h.Since g <= h (2 <= 9), the swap function is called and the values in list and list are swapped.  After swap has been called, index g moves one position to the right and index h moves one position to the left.

i. The values of the pointers are now:  g = 3, h = 8.   We continue the do-while loop until g and h have passed each other, that is when g < h.  At this point, the lists will be roughly sorted, with values smaller than 19 on the left, and values greater than 19 on the right.

j. If the left sublist has more than one value, (which is determined by the h>first expression), then a recursive call of quicksort is made.  This call of quicksort will send the index positions which define that smaller sublist.

k. Likewise, if the right sublist has more than one value, quicksort is called again and the index positions which define that sublist are passed.

B.      Order of Quicksort
 1.   Determining the order of quicksort, O (N*log2N), is a difficult process.  The best way to understand it is to imagine a hypothetical situation where each call of quicksort results in even sublists.

2.      If a list has 128 elements, the number of calls of quicksort required to move a value into its correct spot is log2128, which equals 7 steps.  Dividing the list in half gives us the log2N aspect of quicksort.

3.      But we need to do this to 128 numbers, so the approximate number of steps to sort 128 numbers will be 128 * log2 128.

A general expression of the order of quicksort will be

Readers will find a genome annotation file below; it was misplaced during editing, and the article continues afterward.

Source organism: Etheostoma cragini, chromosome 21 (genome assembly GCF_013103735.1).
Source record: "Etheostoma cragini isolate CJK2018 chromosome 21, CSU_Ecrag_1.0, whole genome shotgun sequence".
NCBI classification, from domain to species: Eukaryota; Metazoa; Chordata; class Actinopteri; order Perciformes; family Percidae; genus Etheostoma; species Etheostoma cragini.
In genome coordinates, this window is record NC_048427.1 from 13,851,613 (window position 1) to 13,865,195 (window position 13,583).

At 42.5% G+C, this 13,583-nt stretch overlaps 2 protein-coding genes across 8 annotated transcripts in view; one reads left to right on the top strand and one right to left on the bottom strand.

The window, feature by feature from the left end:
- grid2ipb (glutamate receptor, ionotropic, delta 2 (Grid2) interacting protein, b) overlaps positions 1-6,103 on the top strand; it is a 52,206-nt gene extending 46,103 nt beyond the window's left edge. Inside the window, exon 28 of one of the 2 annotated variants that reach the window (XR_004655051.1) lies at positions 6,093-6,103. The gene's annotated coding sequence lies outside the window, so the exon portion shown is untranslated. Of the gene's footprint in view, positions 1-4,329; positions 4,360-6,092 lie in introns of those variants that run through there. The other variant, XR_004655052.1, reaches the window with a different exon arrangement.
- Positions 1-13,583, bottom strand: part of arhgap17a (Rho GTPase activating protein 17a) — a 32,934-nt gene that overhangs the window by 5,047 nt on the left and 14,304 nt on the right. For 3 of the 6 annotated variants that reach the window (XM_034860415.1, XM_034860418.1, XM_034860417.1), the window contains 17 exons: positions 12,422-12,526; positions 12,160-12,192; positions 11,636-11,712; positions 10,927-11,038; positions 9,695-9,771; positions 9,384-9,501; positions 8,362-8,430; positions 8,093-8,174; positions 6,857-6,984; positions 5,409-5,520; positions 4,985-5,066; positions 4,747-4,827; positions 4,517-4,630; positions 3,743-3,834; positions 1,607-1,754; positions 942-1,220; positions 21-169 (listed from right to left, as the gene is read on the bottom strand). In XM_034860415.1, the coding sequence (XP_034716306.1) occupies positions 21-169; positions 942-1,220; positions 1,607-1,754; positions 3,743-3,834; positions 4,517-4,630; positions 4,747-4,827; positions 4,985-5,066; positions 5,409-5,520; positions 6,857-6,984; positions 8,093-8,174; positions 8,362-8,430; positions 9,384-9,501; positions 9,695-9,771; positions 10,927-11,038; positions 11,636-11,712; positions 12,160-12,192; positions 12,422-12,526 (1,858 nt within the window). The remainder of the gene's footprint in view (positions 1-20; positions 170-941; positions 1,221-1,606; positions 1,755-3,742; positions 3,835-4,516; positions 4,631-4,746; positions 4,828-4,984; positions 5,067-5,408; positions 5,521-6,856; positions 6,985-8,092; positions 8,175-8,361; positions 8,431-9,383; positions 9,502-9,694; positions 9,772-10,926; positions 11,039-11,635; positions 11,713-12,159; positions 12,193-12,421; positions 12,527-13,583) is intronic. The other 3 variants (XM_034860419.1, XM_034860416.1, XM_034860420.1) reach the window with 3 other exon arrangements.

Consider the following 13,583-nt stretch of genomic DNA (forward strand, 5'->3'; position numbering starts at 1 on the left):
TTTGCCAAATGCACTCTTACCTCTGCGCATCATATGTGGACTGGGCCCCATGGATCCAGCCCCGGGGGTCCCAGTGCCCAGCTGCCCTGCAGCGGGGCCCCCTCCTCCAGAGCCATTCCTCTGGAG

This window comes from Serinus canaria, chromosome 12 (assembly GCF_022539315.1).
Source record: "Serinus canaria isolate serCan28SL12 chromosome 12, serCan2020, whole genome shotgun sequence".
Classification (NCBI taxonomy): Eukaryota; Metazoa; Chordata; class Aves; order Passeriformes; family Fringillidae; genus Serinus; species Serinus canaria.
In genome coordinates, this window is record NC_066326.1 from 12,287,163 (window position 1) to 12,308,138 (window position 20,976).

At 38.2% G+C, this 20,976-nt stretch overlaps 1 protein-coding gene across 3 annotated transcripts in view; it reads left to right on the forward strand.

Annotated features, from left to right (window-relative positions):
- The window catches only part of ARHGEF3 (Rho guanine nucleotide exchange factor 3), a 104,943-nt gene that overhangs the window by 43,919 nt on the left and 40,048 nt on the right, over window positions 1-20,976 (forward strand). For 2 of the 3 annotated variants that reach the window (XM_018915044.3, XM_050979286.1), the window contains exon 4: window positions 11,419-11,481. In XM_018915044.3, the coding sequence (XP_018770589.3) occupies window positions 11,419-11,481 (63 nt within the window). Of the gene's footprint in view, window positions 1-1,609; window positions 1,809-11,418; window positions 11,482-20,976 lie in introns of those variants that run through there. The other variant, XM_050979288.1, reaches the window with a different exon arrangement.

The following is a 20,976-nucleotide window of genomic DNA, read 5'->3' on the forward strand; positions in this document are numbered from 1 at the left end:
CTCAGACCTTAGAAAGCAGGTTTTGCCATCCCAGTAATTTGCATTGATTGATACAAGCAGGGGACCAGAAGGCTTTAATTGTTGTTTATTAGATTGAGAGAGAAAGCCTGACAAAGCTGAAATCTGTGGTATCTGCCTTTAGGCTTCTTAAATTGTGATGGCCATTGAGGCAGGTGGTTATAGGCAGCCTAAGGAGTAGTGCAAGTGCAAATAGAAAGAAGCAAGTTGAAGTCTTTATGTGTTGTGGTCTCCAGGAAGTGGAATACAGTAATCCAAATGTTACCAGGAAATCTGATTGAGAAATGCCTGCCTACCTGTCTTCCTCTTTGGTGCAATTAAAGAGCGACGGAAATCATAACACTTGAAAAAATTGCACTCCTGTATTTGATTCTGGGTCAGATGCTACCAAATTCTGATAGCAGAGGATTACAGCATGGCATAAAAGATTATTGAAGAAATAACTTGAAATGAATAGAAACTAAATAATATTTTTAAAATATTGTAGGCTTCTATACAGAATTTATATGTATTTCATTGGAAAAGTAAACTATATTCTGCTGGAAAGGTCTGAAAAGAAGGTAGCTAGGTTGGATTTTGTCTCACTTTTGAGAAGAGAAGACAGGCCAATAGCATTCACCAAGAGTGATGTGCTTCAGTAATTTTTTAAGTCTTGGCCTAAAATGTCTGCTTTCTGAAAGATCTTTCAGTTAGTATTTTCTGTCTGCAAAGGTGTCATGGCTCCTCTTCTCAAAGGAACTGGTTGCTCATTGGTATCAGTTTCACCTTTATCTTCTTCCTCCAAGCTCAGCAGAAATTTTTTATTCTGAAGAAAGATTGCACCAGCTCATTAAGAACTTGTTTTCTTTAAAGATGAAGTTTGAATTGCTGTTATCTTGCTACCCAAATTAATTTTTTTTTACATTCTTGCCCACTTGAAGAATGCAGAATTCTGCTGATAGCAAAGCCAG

O(N * log2N).  An O(N * log2N) algorithm is a more specific designation of the broader category called O(N * log N).

4.      A graph of an O(N*log2N) algorithm is very close to a linear algorithm.  The log2N number of steps grows very slowly making quicksort a dramatic improvement over the O(N2) sorts.

SUMMARY/REVIEW:            Quicksort is generally the fastest and therefore most widely used sorting algorithm.  There is a variation of quicksort named "quickersort" but it is still in the same class of algorithms.  Once again, recursion makes fast work of a difficult task.

Worksheet: W.A.23-1 QUICKSORT

1.   Given the following list of unsorted data, determine the following results for the first call of quicksort.  Assume that the values are stored in positions 1 to 9 of an array.

24    18    43    24    20    56    65     7    31

a.   The DividingValue = _______

b.   Show the arrangement of the values in the array after the first call of quicksort is completed, but before it has made any recursive calls of quicksort.  Draw a line where the list will be separated into two sublists.

c.   Now when quicksort makes its first recursive calls, determine the values in the parameter lists when the first recursive calls are made:

if (h > first)  quickSort (list, first, h);

first = _______            ;            h = ________

if (g < last)  quickSort (list, g, last);

g = ________            ;            last = _________

2.      Explain how the order of quicksort is derived.